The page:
candidates, all these methods start by building a CxC matrix M such
that M[i, j] counts the number of ballots that ranked candidate i
higher than candidate j.

If a full set of distinct rankings is required, then for every ballot,
exactly one of M[i, j] and M[j,i] will be incremented for every i != j
pair.

If i != j are ranked the same on some ballot, then neither M[i, j] nor
M[j, i] will be incremented for that ballot.

If i is missing on some ballot, then M[i, j] and M[j, i] will be left
alone for all j for that ballot.

> The FAQ on this says:
>
>
> What does “no opinion” mean? It means you are providing no information about
> how this choice ranks with respect to the other choices. For example, if you give
> one choice the rank 1, and give all other choices the rank “no opinion”, your
> ballot becomes useless because it doesn't express any preferences.
> Voters often pick “no opinion” when what they mean is that they don't like the choice

In that case they should rank it near the bottom instead.

> or that they don't have any information about it.

Which is surely what it's _intended_ to be used for!  "No opinion", in
which case the ballot doesn't pretend the missing choice is either
better or worse than any other choice.  You're leaving its fate
entirely to people who _do_ have an opinion then.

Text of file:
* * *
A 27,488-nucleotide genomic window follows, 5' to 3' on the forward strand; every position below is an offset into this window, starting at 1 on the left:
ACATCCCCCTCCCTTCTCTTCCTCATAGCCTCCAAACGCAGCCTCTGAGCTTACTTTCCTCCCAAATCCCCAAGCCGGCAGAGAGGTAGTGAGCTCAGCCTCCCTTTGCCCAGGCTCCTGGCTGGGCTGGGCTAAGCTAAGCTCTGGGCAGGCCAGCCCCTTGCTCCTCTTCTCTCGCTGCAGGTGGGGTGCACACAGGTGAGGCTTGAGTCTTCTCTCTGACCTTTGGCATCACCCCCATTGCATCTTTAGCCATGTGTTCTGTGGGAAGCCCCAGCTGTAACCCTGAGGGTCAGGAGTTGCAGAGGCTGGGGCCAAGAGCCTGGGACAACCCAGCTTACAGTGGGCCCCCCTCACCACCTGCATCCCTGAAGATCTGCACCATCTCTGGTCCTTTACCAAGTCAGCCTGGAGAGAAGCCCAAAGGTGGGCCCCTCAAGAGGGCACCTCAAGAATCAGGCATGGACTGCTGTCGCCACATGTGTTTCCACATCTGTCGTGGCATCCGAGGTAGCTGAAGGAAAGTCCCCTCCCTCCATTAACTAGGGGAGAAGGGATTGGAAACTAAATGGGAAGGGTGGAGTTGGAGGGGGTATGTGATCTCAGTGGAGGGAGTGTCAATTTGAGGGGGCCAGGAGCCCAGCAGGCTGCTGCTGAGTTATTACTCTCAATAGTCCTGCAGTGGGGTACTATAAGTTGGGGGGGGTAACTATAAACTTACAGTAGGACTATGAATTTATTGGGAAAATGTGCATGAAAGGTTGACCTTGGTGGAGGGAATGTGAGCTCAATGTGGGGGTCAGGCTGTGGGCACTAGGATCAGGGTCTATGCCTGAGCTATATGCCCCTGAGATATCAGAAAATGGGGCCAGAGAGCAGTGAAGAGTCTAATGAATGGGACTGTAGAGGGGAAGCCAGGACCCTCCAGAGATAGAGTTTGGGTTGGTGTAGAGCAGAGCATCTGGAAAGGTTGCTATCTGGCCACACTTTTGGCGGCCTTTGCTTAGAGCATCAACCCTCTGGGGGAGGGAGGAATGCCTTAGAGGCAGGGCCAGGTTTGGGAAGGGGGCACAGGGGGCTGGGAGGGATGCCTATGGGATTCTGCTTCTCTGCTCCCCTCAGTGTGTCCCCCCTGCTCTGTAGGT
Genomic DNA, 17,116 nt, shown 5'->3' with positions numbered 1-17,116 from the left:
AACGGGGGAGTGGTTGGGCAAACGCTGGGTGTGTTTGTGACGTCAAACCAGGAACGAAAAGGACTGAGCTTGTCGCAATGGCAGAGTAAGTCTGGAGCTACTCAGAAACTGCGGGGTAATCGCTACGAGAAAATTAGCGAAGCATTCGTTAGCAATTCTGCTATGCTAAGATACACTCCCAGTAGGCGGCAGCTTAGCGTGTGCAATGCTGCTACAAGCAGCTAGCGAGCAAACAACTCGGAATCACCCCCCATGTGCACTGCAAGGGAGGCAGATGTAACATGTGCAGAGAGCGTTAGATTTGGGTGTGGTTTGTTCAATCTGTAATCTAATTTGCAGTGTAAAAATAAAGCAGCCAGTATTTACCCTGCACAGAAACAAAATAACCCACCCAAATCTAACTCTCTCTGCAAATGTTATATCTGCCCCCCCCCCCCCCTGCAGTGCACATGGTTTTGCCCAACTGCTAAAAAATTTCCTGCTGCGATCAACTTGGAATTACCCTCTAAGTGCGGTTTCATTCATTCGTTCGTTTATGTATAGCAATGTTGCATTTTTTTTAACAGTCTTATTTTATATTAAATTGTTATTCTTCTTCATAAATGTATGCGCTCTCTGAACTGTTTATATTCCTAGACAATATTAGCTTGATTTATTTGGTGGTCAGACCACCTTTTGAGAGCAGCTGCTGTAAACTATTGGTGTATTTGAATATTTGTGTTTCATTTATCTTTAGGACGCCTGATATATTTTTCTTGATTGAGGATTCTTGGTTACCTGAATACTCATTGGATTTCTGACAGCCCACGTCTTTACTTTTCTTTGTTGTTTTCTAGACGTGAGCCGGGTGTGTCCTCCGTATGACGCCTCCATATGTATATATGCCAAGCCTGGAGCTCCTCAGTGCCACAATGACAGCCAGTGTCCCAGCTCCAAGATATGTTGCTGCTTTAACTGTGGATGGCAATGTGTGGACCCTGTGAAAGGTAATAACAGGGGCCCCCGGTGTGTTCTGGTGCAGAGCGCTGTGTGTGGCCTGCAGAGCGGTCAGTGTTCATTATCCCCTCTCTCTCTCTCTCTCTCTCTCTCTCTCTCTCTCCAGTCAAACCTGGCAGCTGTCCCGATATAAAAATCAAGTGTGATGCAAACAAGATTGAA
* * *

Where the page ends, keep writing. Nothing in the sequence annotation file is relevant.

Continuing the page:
> In these situations, it is often better to give the choice a low rank rather than
> to select “no opinion”. A good reason for a voter to give a choice the rank
> “no opinion” is because the voter isn't supposed to express an opinion

Heh - who runs a vote where voters aren't "supposed" to express their
opinions?  Or is this site hosted in the DPRK? ;-)

> It sounds to me like no opinion is a bit of a footgun here, so I think it makes
> sense not to allow it (probably the case of where you don’t have an opinion,
> you’re better off just ranking it last like the FAQ suggests).

I'd disallow it, but because it's likely to be misunderstood.  The
_usual_ treatment of missing rankings in a Condorcet scheme is that
they're shorthand for saying "least favored".  For example, in a
17-person primary, you just rank your 3 favorites, and it's understood
that the other 14 are all tied for last place in your eyes.

That's _very_ different from treating them as "no opinion".  In the
primary, you're recording 3 losses for each of the missing 14, and you
wholly _intend_ to give them those losses.

> ...
> Yea. And my suggestion of Ernest is that well, an evil Ernest can already fuck
> shit up for the Python community way beyond trying to change how we make
> decisions about PEPs and such (and he’s not a core dev, so he doesn’t have
> a horse in this race). Although I don’t really care who runs it, I think anyone
> here is going to be honest about it.
>
> I can say as a supervisor you also can’t see how people have voted at all until
> after the voting ends. You can only see how many people voted. This makes it
> harder to meaningfully influence the election because you won’t be able to
> make targeted, strategic puppet votes without either doing it blindly or flooding
> the votes to a degree that it would be obvious.

No problem here with any of that.  Potential dishonesty in PythonLand
is far less a problem than that we fail to get anything done fretting
about proving how nothing could possibly be manipulated.  In fact, we
could almost certainly trust any one of the competing PEP's authors to
tally the votes, destroy the ballots, and just tell us who won :--)